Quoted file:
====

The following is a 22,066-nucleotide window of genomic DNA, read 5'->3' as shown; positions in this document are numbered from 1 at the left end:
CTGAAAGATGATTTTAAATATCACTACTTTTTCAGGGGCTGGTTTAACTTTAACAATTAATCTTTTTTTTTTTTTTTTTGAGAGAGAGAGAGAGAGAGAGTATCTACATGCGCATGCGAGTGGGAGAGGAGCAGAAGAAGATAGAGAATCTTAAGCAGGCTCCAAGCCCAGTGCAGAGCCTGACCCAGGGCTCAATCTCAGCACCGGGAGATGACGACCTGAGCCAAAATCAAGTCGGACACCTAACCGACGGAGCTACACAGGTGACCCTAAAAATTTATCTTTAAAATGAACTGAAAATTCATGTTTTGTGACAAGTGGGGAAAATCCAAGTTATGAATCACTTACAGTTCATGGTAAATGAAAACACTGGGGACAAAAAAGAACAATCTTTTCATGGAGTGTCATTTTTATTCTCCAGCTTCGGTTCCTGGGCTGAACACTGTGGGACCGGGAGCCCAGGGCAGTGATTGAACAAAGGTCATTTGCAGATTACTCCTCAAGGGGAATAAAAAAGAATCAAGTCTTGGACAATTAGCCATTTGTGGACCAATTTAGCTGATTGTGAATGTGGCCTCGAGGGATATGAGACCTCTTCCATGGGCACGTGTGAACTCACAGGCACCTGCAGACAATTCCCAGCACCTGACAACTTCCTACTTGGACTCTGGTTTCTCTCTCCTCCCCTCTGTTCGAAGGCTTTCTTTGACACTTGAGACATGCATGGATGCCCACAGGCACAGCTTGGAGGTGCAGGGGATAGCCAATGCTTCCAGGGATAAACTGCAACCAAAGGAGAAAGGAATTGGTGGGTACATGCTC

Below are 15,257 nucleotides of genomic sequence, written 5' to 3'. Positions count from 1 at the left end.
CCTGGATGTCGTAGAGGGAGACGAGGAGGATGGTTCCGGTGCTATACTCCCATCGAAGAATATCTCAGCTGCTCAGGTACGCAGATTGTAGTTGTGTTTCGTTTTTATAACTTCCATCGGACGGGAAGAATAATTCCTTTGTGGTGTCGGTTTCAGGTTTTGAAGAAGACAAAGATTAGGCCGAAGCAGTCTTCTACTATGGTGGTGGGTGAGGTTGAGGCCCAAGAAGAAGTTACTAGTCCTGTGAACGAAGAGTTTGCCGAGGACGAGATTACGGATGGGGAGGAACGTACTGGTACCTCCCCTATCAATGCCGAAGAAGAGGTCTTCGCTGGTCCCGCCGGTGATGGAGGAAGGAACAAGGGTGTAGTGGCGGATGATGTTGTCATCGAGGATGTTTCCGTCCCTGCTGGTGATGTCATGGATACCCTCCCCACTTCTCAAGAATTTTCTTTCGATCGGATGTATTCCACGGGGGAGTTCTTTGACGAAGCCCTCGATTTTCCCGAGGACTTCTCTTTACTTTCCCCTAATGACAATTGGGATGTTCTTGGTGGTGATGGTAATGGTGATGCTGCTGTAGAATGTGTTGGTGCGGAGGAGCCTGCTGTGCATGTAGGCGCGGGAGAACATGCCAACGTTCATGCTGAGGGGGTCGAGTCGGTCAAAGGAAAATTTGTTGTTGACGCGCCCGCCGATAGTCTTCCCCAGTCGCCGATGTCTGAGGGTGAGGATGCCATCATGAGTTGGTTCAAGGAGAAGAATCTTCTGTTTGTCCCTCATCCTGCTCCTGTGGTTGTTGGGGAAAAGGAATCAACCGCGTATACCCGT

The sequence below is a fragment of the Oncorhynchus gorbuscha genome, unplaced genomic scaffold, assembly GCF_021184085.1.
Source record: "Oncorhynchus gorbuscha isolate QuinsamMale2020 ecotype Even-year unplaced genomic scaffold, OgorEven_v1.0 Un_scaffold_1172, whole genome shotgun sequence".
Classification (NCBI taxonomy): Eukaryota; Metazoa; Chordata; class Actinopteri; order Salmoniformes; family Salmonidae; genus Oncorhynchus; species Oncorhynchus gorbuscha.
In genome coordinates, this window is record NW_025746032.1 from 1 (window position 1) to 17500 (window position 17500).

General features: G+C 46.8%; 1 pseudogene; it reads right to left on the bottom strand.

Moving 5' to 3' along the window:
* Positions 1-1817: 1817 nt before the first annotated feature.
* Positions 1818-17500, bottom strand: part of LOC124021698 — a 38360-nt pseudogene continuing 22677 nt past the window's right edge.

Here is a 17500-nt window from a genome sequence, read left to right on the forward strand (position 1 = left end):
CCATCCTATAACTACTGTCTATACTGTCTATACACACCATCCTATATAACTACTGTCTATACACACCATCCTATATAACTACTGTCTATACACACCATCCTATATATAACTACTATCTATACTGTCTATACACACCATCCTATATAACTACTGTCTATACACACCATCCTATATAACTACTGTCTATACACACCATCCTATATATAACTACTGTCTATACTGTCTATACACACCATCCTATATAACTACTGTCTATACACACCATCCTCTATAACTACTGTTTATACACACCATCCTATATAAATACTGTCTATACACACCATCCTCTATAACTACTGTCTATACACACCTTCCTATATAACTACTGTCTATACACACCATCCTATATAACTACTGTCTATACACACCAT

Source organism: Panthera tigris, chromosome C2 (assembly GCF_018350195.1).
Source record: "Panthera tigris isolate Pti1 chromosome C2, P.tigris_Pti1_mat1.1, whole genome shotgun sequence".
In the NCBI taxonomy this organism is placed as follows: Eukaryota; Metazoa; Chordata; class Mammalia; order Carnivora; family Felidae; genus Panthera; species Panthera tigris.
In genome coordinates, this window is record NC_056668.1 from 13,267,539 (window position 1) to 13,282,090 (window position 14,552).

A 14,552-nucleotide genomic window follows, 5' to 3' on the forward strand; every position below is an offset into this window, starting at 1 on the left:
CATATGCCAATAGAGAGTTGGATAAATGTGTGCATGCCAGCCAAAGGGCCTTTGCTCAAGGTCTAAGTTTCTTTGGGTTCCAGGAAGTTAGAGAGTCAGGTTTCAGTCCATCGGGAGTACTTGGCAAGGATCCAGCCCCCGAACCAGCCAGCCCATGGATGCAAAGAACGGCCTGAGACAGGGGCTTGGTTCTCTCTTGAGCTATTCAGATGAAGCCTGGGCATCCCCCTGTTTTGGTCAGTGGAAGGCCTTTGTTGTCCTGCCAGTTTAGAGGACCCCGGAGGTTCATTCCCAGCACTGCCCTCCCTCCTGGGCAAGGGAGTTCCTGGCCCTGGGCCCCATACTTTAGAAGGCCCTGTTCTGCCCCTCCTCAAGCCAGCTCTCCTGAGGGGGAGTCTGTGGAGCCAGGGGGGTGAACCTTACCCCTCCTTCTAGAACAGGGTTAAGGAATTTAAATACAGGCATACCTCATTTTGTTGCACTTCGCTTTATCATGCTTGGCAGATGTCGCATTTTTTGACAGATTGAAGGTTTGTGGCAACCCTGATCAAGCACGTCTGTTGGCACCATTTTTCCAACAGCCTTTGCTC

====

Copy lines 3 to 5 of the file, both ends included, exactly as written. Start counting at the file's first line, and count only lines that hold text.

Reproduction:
Below are 15,257 nucleotides of genomic sequence, written 5' to 3'. Positions count from 1 at the left end.
CCTGGATGTCGTAGAGGGAGACGAGGAGGATGGTTCCGGTGCTATACTCCCATCGAAGAATATCTCAGCTGCTCAGGTACGCAGATTGTAGTTGTGTTTCGTTTTTATAACTTCCATCGGACGGGAAGAATAATTCCTTTGTGGTGTCGGTTTCAGGTTTTGAAGAAGACAAAGATTAGGCCGAAGCAGTCTTCTACTATGGTGGTGGGTGAGGTTGAGGCCCAAGAAGAAGTTACTAGTCCTGTGAACGAAGAGTTTGCCGAGGACGAGATTACGGATGGGGAGGAACGTACTGGTACCTCCCCTATCAATGCCGAAGAAGAGGTCTTCGCTGGTCCCGCCGGTGATGGAGGAAGGAACAAGGGTGTAGTGGCGGATGATGTTGTCATCGAGGATGTTTCCGTCCCTGCTGGTGATGTCATGGATACCCTCCCCACTTCTCAAGAATTTTCTTTCGATCGGATGTATTCCACGGGGGAGTTCTTTGACGAAGCCCTCGATTTTCCCGAGGACTTCTCTTTACTTTCCCCTAATGACAATTGGGATGTTCTTGGTGGTGATGGTAATGGTGATGCTGCTGTAGAATGTGTTGGTGCGGAGGAGCCTGCTGTGCATGTAGGCGCGGGAGAACATGCCAACGTTCATGCTGAGGGGGTCGAGTCGGTCAAAGGAAAATTTGTTGTTGACGCGCCCGCCGATAGTCTTCCCCAGTCGCCGATGTCTGAGGGTGAGGATGCCATCATGAGTTGGTTCAAGGAGAAGAATCTTCTGTTTGTCCCTCATCCTGCTCCTGTGGTTGTTGGGGAAAAGGAATCAACCGCGTATACCCGT

The sequence below is a fragment of the Oncorhynchus gorbuscha genome, unplaced genomic scaffold, assembly GCF_021184085.1.